Don't worry, he's never far away :)


http://www.btinternet.com/~nicam/hpfredpf.jpg


He is just so cute.

cindyabs Aug 6th 2005 1:30 am

Re: Recipe translations needed!!! URGENT!
 
I went into a kitchen outlet place in the mall ( NOT a fancy gourmet type store) and bought dual purpose measuring utensils.

NC Penguin Aug 6th 2005 1:32 am

Re: Recipe translations needed!!! URGENT!
 

Originally Posted by Lynne
<<snip>>
Making home made clotted cream is almost impossible since all double cream (heavy cream) is ultra pasturized. To make home made clotted cream you need unpasturized double cream but with patience you can use pasturized. Unfortunately, the Americans ultra pasturize everything. Bugger.<<snip>>

Found a clotted cream recipe although it appears to imitate clotted cream rather than be a bona fide recipe for it.

http://brunch.allrecipes.com/az/ClttdCrm.asp



NC Penguin

Francisco Aug 6th 2005 5:50 pm

Re: Recipe translations needed!!! URGENT!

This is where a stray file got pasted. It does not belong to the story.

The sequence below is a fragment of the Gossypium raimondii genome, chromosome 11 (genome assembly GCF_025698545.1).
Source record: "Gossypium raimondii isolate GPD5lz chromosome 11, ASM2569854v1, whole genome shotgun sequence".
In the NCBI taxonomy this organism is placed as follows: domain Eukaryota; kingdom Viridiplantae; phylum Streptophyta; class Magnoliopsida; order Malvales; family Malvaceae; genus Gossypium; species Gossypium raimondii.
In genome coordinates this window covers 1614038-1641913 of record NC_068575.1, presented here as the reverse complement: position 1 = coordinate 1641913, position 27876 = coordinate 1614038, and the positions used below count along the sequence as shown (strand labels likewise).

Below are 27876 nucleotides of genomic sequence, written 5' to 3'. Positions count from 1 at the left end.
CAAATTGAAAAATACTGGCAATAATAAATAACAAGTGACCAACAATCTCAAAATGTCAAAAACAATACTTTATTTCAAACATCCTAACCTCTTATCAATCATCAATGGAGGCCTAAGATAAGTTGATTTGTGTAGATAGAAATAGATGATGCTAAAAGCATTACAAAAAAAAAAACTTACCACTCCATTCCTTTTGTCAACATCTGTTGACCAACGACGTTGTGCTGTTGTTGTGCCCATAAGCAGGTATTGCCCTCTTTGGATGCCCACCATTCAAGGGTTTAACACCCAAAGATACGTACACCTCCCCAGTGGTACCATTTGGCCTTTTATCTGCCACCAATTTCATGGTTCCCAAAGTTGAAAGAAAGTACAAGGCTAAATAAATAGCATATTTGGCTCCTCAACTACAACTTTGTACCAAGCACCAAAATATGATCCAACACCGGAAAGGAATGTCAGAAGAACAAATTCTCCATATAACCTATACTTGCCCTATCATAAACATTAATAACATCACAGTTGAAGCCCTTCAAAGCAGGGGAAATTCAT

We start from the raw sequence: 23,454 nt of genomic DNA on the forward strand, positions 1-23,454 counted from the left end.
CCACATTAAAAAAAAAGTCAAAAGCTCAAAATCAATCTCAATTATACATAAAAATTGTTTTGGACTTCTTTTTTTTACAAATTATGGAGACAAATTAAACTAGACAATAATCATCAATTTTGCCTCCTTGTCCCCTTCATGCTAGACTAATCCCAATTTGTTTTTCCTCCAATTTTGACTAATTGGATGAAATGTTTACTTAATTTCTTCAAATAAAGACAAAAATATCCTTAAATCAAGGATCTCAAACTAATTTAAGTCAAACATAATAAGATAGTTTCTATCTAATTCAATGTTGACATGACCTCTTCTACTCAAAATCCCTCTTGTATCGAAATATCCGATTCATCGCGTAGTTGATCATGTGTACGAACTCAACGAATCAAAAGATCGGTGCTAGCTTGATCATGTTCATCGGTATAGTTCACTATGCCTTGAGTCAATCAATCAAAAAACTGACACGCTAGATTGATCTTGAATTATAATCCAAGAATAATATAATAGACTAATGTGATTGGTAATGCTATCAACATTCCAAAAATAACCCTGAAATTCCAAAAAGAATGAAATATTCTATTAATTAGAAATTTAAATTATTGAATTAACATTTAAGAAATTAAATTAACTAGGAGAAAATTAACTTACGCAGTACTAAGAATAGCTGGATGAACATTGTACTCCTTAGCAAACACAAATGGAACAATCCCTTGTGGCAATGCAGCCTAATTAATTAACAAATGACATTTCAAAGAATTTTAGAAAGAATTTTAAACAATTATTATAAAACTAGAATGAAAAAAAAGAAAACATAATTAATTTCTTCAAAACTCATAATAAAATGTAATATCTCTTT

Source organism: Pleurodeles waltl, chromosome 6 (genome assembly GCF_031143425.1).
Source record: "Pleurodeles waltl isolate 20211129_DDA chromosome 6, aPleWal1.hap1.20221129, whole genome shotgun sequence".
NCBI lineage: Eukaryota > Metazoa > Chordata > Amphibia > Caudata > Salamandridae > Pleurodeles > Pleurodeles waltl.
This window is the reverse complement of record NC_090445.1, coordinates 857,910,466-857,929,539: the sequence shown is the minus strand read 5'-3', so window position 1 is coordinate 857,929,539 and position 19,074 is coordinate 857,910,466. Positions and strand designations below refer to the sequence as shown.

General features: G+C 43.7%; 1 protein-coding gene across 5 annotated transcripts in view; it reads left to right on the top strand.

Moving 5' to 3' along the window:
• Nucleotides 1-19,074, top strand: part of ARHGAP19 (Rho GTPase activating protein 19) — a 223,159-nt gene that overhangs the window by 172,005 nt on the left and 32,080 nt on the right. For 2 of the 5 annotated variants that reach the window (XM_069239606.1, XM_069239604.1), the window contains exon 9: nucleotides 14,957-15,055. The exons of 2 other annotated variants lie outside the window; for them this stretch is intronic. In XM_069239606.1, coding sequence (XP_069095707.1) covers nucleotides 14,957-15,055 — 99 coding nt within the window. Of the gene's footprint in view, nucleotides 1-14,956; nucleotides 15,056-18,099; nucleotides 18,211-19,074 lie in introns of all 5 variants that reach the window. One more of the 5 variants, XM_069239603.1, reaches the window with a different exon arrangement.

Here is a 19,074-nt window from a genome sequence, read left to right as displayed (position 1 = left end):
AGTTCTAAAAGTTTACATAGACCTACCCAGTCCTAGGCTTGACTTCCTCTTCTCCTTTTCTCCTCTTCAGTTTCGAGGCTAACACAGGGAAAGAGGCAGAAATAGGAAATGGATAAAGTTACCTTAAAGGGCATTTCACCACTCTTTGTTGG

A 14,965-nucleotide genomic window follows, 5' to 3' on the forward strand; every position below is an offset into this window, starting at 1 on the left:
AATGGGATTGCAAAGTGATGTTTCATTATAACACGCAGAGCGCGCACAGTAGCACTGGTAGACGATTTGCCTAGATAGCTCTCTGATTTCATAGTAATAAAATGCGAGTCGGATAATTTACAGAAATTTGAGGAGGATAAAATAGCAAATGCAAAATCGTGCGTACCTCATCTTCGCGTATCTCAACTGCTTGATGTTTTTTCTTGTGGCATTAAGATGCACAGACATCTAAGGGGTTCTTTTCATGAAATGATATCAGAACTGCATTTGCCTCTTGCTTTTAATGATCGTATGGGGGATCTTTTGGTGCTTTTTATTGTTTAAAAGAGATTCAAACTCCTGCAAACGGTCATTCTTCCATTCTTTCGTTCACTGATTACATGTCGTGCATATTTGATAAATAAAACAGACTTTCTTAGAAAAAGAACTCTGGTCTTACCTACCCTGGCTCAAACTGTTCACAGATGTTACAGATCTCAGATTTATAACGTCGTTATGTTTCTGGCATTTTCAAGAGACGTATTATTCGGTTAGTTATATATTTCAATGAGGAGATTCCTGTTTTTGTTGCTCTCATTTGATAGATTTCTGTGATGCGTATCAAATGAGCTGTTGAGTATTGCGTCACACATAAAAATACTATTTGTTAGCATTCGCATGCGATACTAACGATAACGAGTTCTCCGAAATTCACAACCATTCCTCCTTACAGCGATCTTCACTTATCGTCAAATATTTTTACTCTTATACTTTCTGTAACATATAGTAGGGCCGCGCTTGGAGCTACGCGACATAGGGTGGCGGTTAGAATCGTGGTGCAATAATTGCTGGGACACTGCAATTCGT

Originally Posted by Lynne
Thankfully, there is no substitute for Cheese Whizz. :D

I am still 100% British, please explain Cheese Whizz!

Lynne Aug 6th 2005 5:56 pm

Re: Recipe translations needed!!! URGENT!
 

Originally Posted by Francisco
I am still 100% British, please explain Cheese Whizz!


It's cheese in a can like squirty cream. Well they say it's cheese but I have my doubts. Apparently it's popular to squirt it on crackers or, according to my neighbor, if you get lazy you can just squirt it in your mouth while watching the ball game. I have never tried it, just can't get past the idea of having cheese in a can like that. :)